The first steel fishing vessels built under a Government pilot project have helped fishermen enjoy bumper catches by staying longer in Vietnam’s offshore fishing grounds.
The Shipbuilding Industry Corporation (SBIC) was tasked with building steel vessels to replace tens of thousands of wooden boats nationwide, promoting offshore catch quality and the safety of fishermen.
Vu Ngoc Binh from the SBIC’s Song Dao Shipbuilding Joint Stock Company said that two of the first six steel vessels were handed to fishermen in Hai Hau district, the northern coastal province of Nam Dinh.
They measure around 25m in length and can cruise 10 nautical miles per hour.
Their holds are standardised to preserve catches longer and minimise fuel consumed, thus extending fishing trips, he said.
Each of them is equipped sufficiently for an eight-member crew to stay on board for 20 days, Binh noted, adding that fishermen can buy the ships on hire purchase under concessional terms.
Fisherman Pham Xuan Kinh, who works on one of the two steel vessels, said that his ship was bought for 5 billion VND (over 238,000 USD) at an interest rate of 0 percent.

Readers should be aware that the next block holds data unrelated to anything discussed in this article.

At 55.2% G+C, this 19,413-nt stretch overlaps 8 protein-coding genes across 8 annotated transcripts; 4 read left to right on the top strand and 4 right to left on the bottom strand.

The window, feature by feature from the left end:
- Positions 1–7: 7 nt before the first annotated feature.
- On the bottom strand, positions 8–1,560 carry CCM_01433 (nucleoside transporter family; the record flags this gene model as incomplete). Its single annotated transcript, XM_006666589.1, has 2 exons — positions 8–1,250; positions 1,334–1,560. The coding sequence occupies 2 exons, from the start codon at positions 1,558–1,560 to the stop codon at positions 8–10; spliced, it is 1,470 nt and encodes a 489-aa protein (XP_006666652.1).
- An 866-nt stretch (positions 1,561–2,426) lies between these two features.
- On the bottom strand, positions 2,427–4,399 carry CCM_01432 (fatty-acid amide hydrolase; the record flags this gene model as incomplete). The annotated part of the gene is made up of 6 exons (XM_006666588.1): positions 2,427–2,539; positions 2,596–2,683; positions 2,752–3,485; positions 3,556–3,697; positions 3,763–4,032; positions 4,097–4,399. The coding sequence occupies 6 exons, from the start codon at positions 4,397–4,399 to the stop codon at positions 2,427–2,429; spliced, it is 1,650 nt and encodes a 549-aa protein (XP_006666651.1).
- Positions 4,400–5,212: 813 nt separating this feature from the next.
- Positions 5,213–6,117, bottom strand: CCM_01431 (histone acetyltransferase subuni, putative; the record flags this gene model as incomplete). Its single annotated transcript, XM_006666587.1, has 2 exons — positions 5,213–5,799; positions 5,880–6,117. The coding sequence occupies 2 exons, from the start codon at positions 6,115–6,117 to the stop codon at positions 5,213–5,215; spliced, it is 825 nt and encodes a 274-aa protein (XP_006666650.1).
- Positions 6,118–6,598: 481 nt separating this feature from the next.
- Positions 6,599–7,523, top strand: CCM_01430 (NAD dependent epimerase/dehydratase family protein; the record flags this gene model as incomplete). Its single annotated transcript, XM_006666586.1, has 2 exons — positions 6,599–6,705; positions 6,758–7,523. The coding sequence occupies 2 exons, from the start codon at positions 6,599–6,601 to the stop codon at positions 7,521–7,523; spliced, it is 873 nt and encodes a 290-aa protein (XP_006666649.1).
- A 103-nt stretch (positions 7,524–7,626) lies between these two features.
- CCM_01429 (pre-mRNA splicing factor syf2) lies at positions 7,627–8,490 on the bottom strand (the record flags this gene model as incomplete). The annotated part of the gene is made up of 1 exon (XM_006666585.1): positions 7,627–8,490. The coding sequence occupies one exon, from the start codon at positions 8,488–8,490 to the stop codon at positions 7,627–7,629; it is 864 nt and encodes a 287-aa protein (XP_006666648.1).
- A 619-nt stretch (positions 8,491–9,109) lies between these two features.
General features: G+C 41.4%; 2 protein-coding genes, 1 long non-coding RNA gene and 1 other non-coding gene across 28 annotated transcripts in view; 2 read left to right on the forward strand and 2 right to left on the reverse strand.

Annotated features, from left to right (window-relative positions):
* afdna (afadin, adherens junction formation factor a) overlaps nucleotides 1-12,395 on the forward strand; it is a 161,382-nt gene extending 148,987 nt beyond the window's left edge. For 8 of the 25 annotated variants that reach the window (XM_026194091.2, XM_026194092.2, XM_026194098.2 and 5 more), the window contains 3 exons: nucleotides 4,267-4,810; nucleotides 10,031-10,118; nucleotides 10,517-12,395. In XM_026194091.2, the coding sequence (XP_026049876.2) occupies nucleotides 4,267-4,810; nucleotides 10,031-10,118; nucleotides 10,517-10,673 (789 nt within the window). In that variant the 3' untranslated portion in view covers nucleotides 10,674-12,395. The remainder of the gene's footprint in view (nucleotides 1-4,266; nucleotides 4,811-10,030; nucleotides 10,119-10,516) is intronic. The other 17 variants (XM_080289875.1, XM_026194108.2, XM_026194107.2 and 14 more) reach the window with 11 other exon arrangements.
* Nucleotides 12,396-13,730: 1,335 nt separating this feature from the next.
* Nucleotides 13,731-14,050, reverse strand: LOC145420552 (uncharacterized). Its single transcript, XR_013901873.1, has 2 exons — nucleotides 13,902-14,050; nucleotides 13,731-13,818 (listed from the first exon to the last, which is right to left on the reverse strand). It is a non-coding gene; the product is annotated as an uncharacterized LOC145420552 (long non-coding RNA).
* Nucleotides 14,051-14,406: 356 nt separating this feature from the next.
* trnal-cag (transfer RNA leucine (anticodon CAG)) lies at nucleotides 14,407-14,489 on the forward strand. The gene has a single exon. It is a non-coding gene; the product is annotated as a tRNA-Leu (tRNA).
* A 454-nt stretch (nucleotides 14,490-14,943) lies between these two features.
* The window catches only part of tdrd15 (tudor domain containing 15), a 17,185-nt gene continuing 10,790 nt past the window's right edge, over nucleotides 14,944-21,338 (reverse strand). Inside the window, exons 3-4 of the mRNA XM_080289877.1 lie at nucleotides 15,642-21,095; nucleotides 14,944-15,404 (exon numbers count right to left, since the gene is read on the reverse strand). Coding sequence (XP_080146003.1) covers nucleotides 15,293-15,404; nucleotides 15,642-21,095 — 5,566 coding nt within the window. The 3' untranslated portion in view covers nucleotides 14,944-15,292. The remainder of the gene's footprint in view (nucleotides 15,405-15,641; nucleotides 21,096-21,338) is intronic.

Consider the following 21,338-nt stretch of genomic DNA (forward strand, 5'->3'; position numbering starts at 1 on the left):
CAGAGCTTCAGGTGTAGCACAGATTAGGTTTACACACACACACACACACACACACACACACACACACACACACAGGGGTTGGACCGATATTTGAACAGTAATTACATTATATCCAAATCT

Despite being costlier than wooden vessels, the steel one is able to operate for 30 years, three times as long, and withstand harsher weather conditions, thus helping prolong fishing trips and halving expenses, he said.
After each 10-day trip on the new vessel, his crew caught more than 1.2 tonnes of mackerel and tuna, generating some 200 million VND (9,500 USD) in revenue.
He added every trip costs 37.5 million VND (nearly 1,800 USD) while it takes up to 50 million VND (2,400 USD) for a trip by wooden vessels.
Kinh said he hopes the Government will expand the project so that fishermen like him can work in offshore waters longer and more safely, bringing about higher economic values and also affirming Vietnam’s sovereignty in the sea.
Statistics show that some 24,500 wooden fishing vessels need to be replaced with steel ones across the country.